In 2010 I started a blog on this first build. The blog continued for perhaps 6 months when model ended up behind cupboard doors next to the Christmas tree decorations and a pile of books on boat building and rigging. Last week the hull found its way back to the building board for final stage of planking. . After three years of abstinence I had to get it all back in my fingers again; wood bending and cutting, doing all the checks before application of glue, getting it right My old MSW account and blog are gone, but I still got the pictures: Purchased by my dad somewhere in the eighties The instruction drawing, the big white area pretty much sums up the Corel planking instructions; must have left my dad with a huge question mark above his head and perhaps explains why it took a next generation to muster the courage to add glue to the various components - with inspiration derived from internet, especially MSW. I suppose Corel must have taken note of the work of Frederick af Chapman. Fredrik Henrik af Chapman http://en.wikipedia.org/wiki/Fredrik_Henrik_af_Chapman the Ketch, no. 3 in Chapmans' Architectura Navalis Mercatoria, published in 1768. The book contained 62 illustrations of ships and smaller vessels, both Swedish and foreign designs. Some of these were Chapman's own designs, but many were also types that he had seen during visits to foreign countries. Everything from large warships to small fishing vessels were represented (Source: wikipedia). Set up of frames Solid Surinam hardwood handle keeping everything in check [ Many planking instructions suggest you should divide the space over the frames evenly according to the number of planks and then taper and hang the planks accordingly,thats what I did with the first layer of planking. Its wrong. With 5 mm planks the planks decide how they run, they are too narrow to allow for spiling, only with wide enough planks (planks which allow for spiling) the planker may devide the space according to his will looks like its made of match sticks But add filler and sand it all down, and youre ok.. with first layer, that is addition of false stems and keel (not included in kit), made from oak Problem: the instructed planking scheme for the second layer does not match the dimensions of the first layer as defined by the frames, I therefore find it necessary to heighten the bull warks therewith altering the the side profile / the run of the gunwale. And commence planking of second layer, I then find this picture on the internet... A revelation: planks do not necessary end at the bow but may turn upward and form "saddlebags" underneath the whales. Saddlebag After completion of the saddlebags (the segments which require dropplanks) I commenced at the keel with the lower concave sections (the sections which require stealers). . I let the first planks envelop the stem The two sections meet at the one plank which connects straight and free from bow to stern Another important find is that all you need for woodbending is a glass of water and a candle Stick the end of the wood in the glass, and let it soak until its wet about 3 cm above the water, then you know its soaked enough...then hold it above the candle and bend it, you will feel the wood give in. Dont overbend it, you cant bend it back. If the wood burns easily it probably means you did not soak long enough. If the wood dries up on the outside while heating use a brush to keep the wood wet on the outside of the bend. Do not only bend the wood but give it the right twist at the same time.. to ensure stress free gluing... for each and every plank.. [to be continued]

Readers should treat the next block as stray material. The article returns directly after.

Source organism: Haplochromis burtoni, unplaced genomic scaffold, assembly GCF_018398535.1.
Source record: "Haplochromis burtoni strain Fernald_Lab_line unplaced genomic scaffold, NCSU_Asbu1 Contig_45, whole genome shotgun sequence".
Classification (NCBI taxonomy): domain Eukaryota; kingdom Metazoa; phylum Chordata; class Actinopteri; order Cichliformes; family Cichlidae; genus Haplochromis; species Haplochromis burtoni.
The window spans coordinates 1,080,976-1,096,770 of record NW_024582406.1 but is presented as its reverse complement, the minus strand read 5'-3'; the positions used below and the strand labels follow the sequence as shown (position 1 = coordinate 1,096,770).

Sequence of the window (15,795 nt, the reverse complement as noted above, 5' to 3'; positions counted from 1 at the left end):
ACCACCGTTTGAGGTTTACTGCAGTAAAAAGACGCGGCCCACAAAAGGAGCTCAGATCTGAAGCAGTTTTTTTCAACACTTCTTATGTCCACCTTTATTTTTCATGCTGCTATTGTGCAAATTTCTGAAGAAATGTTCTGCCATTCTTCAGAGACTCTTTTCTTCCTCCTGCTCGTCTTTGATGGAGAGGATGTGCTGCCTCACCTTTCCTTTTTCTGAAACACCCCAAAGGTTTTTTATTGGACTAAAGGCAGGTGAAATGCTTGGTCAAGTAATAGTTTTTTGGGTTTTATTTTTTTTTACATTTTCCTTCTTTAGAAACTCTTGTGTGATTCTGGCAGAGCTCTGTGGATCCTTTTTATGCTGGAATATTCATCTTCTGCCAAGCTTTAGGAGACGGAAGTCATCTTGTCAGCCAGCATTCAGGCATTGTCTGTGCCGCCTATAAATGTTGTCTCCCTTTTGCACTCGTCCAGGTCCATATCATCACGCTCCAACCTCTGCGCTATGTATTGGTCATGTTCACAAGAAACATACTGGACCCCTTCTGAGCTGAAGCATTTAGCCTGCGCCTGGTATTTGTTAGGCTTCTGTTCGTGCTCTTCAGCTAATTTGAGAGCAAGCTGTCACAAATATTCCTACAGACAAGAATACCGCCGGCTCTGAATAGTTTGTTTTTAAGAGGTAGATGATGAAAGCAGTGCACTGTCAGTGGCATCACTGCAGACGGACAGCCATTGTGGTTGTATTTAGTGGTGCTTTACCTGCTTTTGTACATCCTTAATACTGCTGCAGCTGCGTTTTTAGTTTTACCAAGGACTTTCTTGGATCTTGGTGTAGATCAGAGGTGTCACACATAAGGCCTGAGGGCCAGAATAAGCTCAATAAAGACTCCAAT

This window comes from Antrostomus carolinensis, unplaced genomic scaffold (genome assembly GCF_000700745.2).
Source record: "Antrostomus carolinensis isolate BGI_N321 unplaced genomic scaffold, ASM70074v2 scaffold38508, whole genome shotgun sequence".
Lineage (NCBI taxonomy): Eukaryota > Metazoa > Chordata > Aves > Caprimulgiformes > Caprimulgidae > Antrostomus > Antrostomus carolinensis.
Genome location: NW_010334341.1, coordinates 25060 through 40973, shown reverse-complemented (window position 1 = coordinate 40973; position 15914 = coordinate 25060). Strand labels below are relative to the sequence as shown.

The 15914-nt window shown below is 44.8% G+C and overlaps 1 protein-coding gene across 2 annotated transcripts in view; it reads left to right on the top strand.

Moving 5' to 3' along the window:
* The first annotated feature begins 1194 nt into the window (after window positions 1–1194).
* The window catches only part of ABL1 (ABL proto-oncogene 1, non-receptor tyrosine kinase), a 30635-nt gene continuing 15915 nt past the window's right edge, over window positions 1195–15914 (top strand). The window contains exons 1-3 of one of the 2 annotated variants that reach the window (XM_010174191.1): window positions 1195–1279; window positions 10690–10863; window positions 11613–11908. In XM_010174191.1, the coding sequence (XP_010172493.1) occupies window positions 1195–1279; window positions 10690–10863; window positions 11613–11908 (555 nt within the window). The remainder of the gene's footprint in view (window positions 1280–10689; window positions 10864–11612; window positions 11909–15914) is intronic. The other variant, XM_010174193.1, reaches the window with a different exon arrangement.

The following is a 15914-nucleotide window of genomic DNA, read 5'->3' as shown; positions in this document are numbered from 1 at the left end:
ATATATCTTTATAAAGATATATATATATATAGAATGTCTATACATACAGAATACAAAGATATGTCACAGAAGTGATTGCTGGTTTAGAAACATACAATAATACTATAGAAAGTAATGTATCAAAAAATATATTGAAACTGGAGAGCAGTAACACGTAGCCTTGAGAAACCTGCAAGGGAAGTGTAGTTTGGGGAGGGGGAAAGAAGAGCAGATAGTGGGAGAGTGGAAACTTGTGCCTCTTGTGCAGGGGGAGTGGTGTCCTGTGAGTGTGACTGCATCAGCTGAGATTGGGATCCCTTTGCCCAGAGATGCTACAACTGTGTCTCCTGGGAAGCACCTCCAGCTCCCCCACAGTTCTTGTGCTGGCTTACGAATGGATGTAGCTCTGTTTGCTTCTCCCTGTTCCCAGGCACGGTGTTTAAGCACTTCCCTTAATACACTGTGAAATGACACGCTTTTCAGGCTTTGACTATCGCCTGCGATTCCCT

Hi, Could you please point out the major differences, maybe some pros and cons of the Santisima Trinidad kits from Occre and DeAgostini? I'm particularly interested in quality of parts and cuts, historical accuracy, planking (single or double), difficulty and your overall score. Thank you very much for taking the time to do this!